To catch a faker, it takes an early riser.
A plain-looking car helps, too.
Private investigators say they often set up surveillance by 6 a.m. weekdays outside the residence of an employee suspected of faking an injury or exaggerating how badly he's hurt.
They are watching for the worker to do something — anything — inconsistent with the worker's reported physical limitations.
Working out of a car with a video camera ready, an investigator often will wait for hours. Some carry guns. Some don't. Stealth is key.
“A good PI, I guarantee you, can watch you and you'd never know they're there,” said Robert Cox, owner of Winston Services, a Norman company that has nine investigators.
”They get up early. They get there. They stay out of sight,” he said.
Investigators at Winston Services use their own cars.
“The motto is something nondescript. Something that doesn't stick out,” said Lance West, who supervises investigators at Winston Services.
Investigators say they listen to books on tapes or sports on the car radio during surveillances.
“It can be pretty mundane sitting there in your car all day. You've got to keep in mind you never know when something is going to happen. And, when it does, it's a pretty big adrenaline rush to get some activity, finally,” West said.
Investigators have their tricks to avoid being spotted.
Longtime private investigator James B. Pate, of Hinton, drives a car with darkened windows. He also keeps three or four ball caps handy when he is following someone in the car.
He will do things like switch caps or take his glasses off, put on sun glasses, and then go back later to his regular glasses. “I make my appearance look a little bit different,” he said.
Some investigators resort to unethical ploys.
The unscrupulous ones will spread trash on a worker's yard at 2 or 3 in the morning on trash day so they can get video of the worker later picking it up. Other times they will flatten a car tire or throw quarters outside a house.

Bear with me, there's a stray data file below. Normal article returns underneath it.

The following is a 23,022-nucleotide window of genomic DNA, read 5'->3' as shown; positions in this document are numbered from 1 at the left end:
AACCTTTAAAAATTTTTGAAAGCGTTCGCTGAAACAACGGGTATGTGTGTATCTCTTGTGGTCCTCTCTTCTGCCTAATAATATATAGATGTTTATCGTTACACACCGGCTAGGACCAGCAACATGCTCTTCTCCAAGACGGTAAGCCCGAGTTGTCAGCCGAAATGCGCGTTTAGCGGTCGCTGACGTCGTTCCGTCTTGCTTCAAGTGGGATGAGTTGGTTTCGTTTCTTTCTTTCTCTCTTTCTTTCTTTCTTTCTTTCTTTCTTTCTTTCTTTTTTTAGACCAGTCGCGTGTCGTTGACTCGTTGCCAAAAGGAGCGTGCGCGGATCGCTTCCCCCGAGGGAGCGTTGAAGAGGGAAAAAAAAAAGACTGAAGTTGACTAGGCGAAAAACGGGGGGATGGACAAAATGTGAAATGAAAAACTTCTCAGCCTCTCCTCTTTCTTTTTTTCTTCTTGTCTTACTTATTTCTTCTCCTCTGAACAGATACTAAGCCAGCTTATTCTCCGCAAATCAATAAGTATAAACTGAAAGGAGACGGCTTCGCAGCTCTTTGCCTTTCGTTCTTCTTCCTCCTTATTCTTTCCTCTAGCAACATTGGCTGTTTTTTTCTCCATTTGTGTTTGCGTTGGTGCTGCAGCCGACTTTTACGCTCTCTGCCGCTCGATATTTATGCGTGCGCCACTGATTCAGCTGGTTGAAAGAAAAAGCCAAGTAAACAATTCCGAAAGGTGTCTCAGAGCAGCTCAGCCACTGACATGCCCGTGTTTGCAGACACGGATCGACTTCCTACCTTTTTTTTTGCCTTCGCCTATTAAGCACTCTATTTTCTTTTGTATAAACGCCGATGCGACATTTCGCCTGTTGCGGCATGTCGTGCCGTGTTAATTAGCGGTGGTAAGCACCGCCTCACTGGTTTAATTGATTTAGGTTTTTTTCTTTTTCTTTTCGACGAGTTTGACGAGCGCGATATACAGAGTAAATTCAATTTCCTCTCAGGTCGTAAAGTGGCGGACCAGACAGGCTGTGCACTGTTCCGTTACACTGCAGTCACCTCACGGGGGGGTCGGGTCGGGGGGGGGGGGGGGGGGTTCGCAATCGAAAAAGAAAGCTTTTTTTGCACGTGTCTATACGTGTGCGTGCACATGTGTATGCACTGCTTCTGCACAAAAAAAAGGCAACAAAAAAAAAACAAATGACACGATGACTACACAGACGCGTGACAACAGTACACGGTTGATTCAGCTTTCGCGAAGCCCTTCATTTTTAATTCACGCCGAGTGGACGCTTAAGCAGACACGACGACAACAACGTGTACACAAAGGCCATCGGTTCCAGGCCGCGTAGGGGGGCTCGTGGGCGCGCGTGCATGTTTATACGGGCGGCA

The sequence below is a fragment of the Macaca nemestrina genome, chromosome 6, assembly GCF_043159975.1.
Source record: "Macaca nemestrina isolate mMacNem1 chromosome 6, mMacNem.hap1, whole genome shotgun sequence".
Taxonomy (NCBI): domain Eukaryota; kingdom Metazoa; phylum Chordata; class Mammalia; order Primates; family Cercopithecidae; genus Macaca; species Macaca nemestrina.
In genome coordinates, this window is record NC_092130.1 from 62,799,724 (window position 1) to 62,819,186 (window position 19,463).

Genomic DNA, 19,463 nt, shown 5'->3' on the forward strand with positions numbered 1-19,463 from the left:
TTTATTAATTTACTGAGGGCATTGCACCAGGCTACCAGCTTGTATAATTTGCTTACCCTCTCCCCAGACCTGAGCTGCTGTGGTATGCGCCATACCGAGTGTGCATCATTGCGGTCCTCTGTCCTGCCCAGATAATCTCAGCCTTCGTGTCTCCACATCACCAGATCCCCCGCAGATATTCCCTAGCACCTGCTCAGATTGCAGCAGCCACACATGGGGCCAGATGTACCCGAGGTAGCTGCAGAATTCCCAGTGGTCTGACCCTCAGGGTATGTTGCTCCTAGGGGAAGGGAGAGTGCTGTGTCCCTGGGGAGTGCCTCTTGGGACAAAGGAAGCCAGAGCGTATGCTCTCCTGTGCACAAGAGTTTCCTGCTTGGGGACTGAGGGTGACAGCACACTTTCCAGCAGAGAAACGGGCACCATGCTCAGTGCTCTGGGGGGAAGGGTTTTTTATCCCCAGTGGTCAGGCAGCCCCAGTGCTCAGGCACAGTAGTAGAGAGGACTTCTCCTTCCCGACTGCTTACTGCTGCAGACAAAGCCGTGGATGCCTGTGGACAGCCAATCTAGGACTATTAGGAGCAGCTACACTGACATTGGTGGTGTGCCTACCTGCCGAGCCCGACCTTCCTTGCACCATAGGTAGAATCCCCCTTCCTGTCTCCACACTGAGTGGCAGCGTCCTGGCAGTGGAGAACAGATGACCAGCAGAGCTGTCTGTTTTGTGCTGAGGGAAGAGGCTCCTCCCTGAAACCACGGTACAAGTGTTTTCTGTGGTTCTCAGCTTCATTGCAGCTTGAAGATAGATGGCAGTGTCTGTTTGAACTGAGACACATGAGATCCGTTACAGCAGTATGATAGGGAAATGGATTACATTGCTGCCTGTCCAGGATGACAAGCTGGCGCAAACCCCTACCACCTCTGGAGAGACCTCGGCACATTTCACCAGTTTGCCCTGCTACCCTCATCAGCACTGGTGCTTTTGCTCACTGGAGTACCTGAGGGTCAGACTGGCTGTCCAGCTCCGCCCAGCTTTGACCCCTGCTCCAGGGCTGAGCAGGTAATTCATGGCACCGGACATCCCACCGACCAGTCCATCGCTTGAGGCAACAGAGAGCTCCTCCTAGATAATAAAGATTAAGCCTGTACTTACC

“I've known people who have done it,” Pate said of the trash trick. “I don't do that. I refuse. Now if a dog comes up there and strews … trash all over the place, I'm probably not going to scare the dog off, but I'm not going out and do that myself. … You've got to have some character.”
Privacy laws limit what investigators can do, they say. There is no looking over high wooden fences. There is no trespassing.
Pate said in the past, in rural areas of Oklahoma, he would dress in camouflage clothes and watch a house from the woods of the worker's own property. Then, the law changed, he said. Now, he sometimes does the same thing from a neighbor's property, if the neighbor gives him permission.
Pate has come across stills and marijuana patches. Once, while lost near Lake Wister, he drove up on a white supremacist training camp. Fortunately, no one was there.
For the insurance company that hires an investigator, a lot of money may be at stake.
“You know a single back claim is $100,000 by the time they pay all of the medical parts of it and pay the claimant off and the disfigurement,” said Jim Kent, owner of Claim Research Services, a Tulsa-based company that has seven investigators.
Not all successful surveillances result in fraud charges. An insurance adjuster may just confront the employee who is supposed to be temporarily totally disabled and tell the employee to go back to work.
“More often than not, adjusters use the information that we get to help them close the claim. That's all they want to do,” Kent said.
Some private investigators use ruses to get video. At Claim Research Services, the tactic is called an indirect.
In one case, an investigator posed as a hunter to covertly get video on a man who was supposedly temporarily totally disabled from his regular job.
“This guy seemed to get hurt every hunting season. Turned out he had a little business where he processed deer,” Kent said. “We got video of this guy. He's got blood and bone fragments on his hand while he's standing there talking to our investigator.
“There's three clear ways you can be convicted of workers' comp fraud,” Kent said. “The main one … is whenever you catch them working somewhere else when they're claiming to be TTD.”